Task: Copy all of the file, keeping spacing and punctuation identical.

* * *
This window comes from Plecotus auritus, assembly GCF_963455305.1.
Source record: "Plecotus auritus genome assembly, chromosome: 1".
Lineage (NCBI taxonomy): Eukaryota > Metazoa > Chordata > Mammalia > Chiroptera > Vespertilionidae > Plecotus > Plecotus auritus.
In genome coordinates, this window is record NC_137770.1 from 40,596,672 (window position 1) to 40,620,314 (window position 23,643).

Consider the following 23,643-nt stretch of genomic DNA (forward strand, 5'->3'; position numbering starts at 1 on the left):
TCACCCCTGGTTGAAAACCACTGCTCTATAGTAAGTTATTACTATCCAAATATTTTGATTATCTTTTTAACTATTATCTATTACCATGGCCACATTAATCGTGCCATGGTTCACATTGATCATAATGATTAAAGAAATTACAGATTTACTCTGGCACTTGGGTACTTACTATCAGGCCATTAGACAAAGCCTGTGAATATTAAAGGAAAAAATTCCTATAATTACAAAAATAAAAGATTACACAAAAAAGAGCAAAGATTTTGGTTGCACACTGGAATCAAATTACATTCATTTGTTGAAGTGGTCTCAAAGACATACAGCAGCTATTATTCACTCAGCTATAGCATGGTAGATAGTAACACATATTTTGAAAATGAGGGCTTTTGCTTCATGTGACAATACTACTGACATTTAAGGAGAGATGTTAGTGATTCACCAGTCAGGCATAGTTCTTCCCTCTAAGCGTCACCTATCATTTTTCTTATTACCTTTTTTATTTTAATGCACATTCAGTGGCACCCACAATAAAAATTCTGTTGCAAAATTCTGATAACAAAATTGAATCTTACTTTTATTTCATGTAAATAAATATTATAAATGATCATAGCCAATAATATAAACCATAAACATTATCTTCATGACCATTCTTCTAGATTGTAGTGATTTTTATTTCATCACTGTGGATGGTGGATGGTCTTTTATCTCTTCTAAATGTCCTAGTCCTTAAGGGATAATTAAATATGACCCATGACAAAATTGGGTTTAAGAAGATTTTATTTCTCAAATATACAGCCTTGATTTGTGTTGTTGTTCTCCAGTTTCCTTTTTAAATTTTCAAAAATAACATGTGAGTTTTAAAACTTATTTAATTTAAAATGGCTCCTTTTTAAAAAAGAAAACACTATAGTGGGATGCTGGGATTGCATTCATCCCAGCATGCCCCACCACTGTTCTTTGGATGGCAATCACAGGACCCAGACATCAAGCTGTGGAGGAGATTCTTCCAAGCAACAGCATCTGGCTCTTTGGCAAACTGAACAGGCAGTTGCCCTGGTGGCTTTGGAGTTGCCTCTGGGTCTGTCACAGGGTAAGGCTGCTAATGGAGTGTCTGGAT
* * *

This window comes from Plecotus auritus, assembly GCF_963455305.1.
Source record: "Plecotus auritus genome assembly, chromosome: 1".
Lineage (NCBI taxonomy): Eukaryota > Metazoa > Chordata > Mammalia > Chiroptera > Vespertilionidae > Plecotus > Plecotus auritus.
In genome coordinates, this window is record NC_137770.1 from 40,596,672 (window position 1) to 40,620,314 (window position 23,643).

Consider the following 23,643-nt stretch of genomic DNA (forward strand, 5'->3'; position numbering starts at 1 on the left):
TCACCCCTGGTTGAAAACCACTGCTCTATAGTAAGTTATTACTATCCAAATATTTTGATTATCTTTTTAACTATTATCTATTACCATGGCCACATTAATCGTGCCATGGTTCACATTGATCATAATGATTAAAGAAATTACAGATTTACTCTGGCACTTGGGTACTTACTATCAGGCCATTAGACAAAGCCTGTGAATATTAAAGGAAAAAATTCCTATAATTACAAAAATAAAAGATTACACAAAAAAGAGCAAAGATTTTGGTTGCACACTGGAATCAAATTACATTCATTTGTTGAAGTGGTCTCAAAGACATACAGCAGCTATTATTCACTCAGCTATAGCATGGTAGATAGTAACACATATTTTGAAAATGAGGGCTTTTGCTTCATGTGACAATACTACTGACATTTAAGGAGAGATGTTAGTGATTCACCAGTCAGGCATAGTTCTTCCCTCTAAGCGTCACCTATCATTTTTCTTATTACCTTTTTTATTTTAATGCACATTCAGTGGCACCCACAATAAAAATTCTGTTGCAAAATTCTGATAACAAAATTGAATCTTACTTTTATTTCATGTAAATAAATATTATAAATGATCATAGCCAATAATATAAACCATAAACATTATCTTCATGACCATTCTTCTAGATTGTAGTGATTTTTATTTCATCACTGTGGATGGTGGATGGTCTTTTATCTCTTCTAAATGTCCTAGTCCTTAAGGGATAATTAAATATGACCCATGACAAAATTGGGTTTAAGAAGATTTTATTTCTCAAATATACAGCCTTGATTTGTGTTGTTGTTCTCCAGTTTCCTTTTTAAATTTTCAAAAATAACATGTGAGTTTTAAAACTTATTTAATTTAAAATGGCTCCTTTTTAAAAAAGAAAACACTATAGTGGGATGCTGGGATTGCATTCATCCCAGCATGCCCCACCACTGTTCTTTGGATGGCAATCACAGGACCCAGACATCAAGCTGTGGAGGAGATTCTTCCAAGCAACAGCATCTGGCTCTTTGGCAAACTGAACAGGCAGTTGCCCTGGTGGCTTTGGAGTTGCCTCTGGGTCTGTCACAGGGTAAGGCTGCTAATGGAGTGTCTGGAT